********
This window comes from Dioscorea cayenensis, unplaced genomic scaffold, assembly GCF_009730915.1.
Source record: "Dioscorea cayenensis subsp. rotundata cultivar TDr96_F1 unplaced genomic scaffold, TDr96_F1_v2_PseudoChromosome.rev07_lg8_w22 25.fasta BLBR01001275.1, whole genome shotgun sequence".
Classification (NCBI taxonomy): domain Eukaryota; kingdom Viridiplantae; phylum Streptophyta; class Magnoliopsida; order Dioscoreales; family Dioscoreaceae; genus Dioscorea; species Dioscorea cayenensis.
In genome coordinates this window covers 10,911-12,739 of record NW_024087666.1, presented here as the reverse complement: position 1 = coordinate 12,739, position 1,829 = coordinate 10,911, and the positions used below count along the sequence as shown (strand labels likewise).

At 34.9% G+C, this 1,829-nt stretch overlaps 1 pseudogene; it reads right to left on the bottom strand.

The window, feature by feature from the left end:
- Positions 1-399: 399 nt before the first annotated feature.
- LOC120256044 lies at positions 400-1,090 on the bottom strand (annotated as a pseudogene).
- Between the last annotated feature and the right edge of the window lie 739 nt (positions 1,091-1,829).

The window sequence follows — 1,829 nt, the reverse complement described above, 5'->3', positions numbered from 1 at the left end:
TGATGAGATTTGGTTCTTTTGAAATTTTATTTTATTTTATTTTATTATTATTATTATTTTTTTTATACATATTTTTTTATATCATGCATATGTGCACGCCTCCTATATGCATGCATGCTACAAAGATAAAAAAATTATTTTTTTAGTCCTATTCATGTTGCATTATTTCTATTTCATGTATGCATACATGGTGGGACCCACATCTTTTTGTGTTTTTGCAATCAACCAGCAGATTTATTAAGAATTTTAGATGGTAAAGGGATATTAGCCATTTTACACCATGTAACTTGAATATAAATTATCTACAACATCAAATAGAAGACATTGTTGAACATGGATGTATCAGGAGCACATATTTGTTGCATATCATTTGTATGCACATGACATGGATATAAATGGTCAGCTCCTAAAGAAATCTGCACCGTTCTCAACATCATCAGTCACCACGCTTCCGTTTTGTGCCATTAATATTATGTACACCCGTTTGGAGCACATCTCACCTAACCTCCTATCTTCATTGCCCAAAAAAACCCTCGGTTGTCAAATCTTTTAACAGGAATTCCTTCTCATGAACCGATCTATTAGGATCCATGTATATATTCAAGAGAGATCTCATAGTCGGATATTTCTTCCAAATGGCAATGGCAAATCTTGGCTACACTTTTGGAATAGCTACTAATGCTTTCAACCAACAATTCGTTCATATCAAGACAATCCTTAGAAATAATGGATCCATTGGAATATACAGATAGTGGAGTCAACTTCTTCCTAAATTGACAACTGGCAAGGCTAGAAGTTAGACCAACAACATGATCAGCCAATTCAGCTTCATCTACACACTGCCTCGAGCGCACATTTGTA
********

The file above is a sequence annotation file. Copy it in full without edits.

This window comes from Dioscorea cayenensis, unplaced genomic scaffold, assembly GCF_009730915.1.
Source record: "Dioscorea cayenensis subsp. rotundata cultivar TDr96_F1 unplaced genomic scaffold, TDr96_F1_v2_PseudoChromosome.rev07_lg8_w22 25.fasta BLBR01001275.1, whole genome shotgun sequence".
Classification (NCBI taxonomy): domain Eukaryota; kingdom Viridiplantae; phylum Streptophyta; class Magnoliopsida; order Dioscoreales; family Dioscoreaceae; genus Dioscorea; species Dioscorea cayenensis.
In genome coordinates this window covers 10,911-12,739 of record NW_024087666.1, presented here as the reverse complement: position 1 = coordinate 12,739, position 1,829 = coordinate 10,911, and the positions used below count along the sequence as shown (strand labels likewise).

At 34.9% G+C, this 1,829-nt stretch overlaps 1 pseudogene; it reads right to left on the bottom strand.

The window, feature by feature from the left end:
- Positions 1-399: 399 nt before the first annotated feature.
- LOC120256044 lies at positions 400-1,090 on the bottom strand (annotated as a pseudogene).
- Between the last annotated feature and the right edge of the window lie 739 nt (positions 1,091-1,829).

The window sequence follows — 1,829 nt, the reverse complement described above, 5'->3', positions numbered from 1 at the left end:
TGATGAGATTTGGTTCTTTTGAAATTTTATTTTATTTTATTTTATTATTATTATTATTTTTTTTATACATATTTTTTTATATCATGCATATGTGCACGCCTCCTATATGCATGCATGCTACAAAGATAAAAAAATTATTTTTTTAGTCCTATTCATGTTGCATTATTTCTATTTCATGTATGCATACATGGTGGGACCCACATCTTTTTGTGTTTTTGCAATCAACCAGCAGATTTATTAAGAATTTTAGATGGTAAAGGGATATTAGCCATTTTACACCATGTAACTTGAATATAAATTATCTACAACATCAAATAGAAGACATTGTTGAACATGGATGTATCAGGAGCACATATTTGTTGCATATCATTTGTATGCACATGACATGGATATAAATGGTCAGCTCCTAAAGAAATCTGCACCGTTCTCAACATCATCAGTCACCACGCTTCCGTTTTGTGCCATTAATATTATGTACACCCGTTTGGAGCACATCTCACCTAACCTCCTATCTTCATTGCCCAAAAAAACCCTCGGTTGTCAAATCTTTTAACAGGAATTCCTTCTCATGAACCGATCTATTAGGATCCATGTATATATTCAAGAGAGATCTCATAGTCGGATATTTCTTCCAAATGGCAATGGCAAATCTTGGCTACACTTTTGGAATAGCTACTAATGCTTTCAACCAACAATTCGTTCATATCAAGACAATCCTTAGAAATAATGGATCCATTGGAATATACAGATAGTGGAGTCAACTTCTTCCTAAATTGACAACTGGCAAGGCTAGAAGTTAGACCAACAACATGATCAGCCAATTCAGCTTCATCTACACACTGCCTCGAGCGCACATTTGTA